3. Agreed . Did not like the way the people were portrayed or the town which is gorgeous. Definitely not Calgary International Airport either.

  2. I love this show. Shedding light on the modern woman and the obstacles she faces trying to balance work and life, and doing so in Canada! I was so looking forward to tonight’s season premiere.
    My jaw dropped. At first I thought Anne was having a bad dream and she would wake up to find like-minded, empowering women to share ideas with. My heart sank as the credits rolled. Because instead she found redneck, denim-and-rhinestone donning, coffee illiterate, drunk-driving moms to pass her time with. Alberta is beautiful, and I expected more from Reitman and the writers. Sad to see such a promising show take a seat with the liberal views of the East, instead of using the platform to unite the powerful women of this great nation.

  3. I was so excited to see they moved to Cochrane (where I live now) . Then like 12 minutes in, I was so disappointed. Everything about it was so wrong to how we are out here. I don’t know Moms taking drugs to get by. Yes, it is more relaxed out here compared to Toranna. I actually love that about it here. For the most part everyone here is very real and genuine, not hicks. Like anywhere we have our redknecks but its not all like that. They could have portrayed it as the beautiful place it is and still made Anne having her adjustment problems. It DID however make me remember how pretentious Toronto people can be. I am from Hamilton and spent ALOT of time in Toronto so have seen both worlds and boy is this interpretation (although I know it was meant to be funny) is way off and so very wrong….. missed the target for sure. Poking fun at our cookie cutter houses, that’s more realistic with so much new development. Or the fact that we have a few box stores now in town (which has only happened within the last 10 years), that a lot of the kids here wear “George” (Walmart) because again…. box store. Everyone here goes to Walmart…. We don’t go to school in August. A moose encounter would be good as that is quite often happening here. Best email I ever record from my kids school was about how there was a moose on the playground but they reassured us the police were monitoring it and the kids kept inside until the moose moves on…. Police just waited it out and the moose did eventually leave peacefully….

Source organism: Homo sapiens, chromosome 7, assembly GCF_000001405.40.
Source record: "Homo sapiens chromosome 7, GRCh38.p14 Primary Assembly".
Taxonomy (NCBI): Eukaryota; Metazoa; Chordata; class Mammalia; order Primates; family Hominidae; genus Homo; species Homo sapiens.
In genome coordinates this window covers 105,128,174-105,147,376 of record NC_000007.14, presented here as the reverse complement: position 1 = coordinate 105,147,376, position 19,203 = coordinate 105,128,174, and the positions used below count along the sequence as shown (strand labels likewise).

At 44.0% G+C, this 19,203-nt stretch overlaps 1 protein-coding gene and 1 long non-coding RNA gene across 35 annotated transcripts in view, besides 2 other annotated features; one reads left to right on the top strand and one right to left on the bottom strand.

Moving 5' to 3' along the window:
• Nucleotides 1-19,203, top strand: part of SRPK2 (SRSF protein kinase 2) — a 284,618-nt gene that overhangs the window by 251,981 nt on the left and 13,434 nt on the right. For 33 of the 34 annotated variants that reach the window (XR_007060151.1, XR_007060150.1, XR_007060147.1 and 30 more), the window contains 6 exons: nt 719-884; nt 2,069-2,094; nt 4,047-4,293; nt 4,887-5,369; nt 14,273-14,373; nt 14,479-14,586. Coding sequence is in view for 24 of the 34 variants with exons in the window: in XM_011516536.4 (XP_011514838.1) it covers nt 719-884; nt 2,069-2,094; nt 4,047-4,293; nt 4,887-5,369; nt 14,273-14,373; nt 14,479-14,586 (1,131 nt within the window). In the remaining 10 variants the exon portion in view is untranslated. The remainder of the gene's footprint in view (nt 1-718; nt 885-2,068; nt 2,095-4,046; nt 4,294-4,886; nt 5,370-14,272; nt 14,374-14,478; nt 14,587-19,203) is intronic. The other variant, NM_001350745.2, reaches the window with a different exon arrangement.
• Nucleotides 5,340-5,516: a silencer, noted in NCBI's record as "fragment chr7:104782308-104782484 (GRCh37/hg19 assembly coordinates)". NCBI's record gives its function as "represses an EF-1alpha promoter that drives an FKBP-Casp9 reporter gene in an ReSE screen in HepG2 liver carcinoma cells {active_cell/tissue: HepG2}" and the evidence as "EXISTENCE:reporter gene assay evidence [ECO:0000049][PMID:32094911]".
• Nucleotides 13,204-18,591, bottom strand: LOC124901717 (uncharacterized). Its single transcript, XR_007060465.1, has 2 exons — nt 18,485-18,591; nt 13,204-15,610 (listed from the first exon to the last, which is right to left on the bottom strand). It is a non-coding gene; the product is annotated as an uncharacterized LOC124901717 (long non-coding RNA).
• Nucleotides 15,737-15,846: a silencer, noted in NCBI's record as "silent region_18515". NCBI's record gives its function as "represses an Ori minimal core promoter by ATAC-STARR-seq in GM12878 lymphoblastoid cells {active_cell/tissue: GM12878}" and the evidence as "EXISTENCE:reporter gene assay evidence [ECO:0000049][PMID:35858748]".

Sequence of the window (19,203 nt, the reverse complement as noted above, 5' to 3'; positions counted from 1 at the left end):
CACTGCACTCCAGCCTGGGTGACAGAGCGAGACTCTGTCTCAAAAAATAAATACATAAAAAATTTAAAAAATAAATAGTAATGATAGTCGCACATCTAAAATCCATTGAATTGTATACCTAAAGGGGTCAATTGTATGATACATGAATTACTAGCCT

4. So disappointed in the depiction of Alberta. As a mental health professional and an Albertan I feel that this show did a disservice to both themes. The depiction of Alberta and the quaint, charming town of Cochrane wasn’t remotely accurate. The depiction of mental health issues was superficial and unrealistic. I feel that Canadians are the butt end of stereotypes enough from those outside of our country- it is disheartening to see a show from CBC perpetuating stereotypes. I have loved watching this show but am so disappointed at the ignorance and arrogance exhibited in this episode.

  5. I’m a working mom and generally enjoy the show. However, the first episode of season 5… ouch. I was really disappointed in the depiction of Alberta and the people who live here. There are a lot of hard working moms in the province who don’t day drink, pop pills, dress like cowgirls or start stupid catty fights with strangers. Satire is one thing, but using a mixed bag of lazy stereotypes as a crutch for poor writing is another. Come on Workin’ Moms you can do better! Be the great show that all working moms can enjoy… in the few minutes we actually get to ourselves.

  6. I have lived in both Toronto and Calgary (now live in Victoria) and I was stunned by this over-the-top portrayal of Cochrane mom life. I’m sure I’m not the only Canadian who has lived in many places across the country and can appreciate the beauty of our country from coast to coast. It feels inappropriate to be so unkind at a time when people are going through so much. To Catherine Reitman, et al – you know that people from across Canada, (and not just Toronto) watch your show? I understand that Workin’ Moms is meant to be edgy and satirical, but this went way too far. It didn’t even seem like it was filmed in Cochrane, as the major airport is in Calgary and the mountains are definitely not that close. Very disappointing. I will watch one more to see if you can save this season. It’s not looking good though.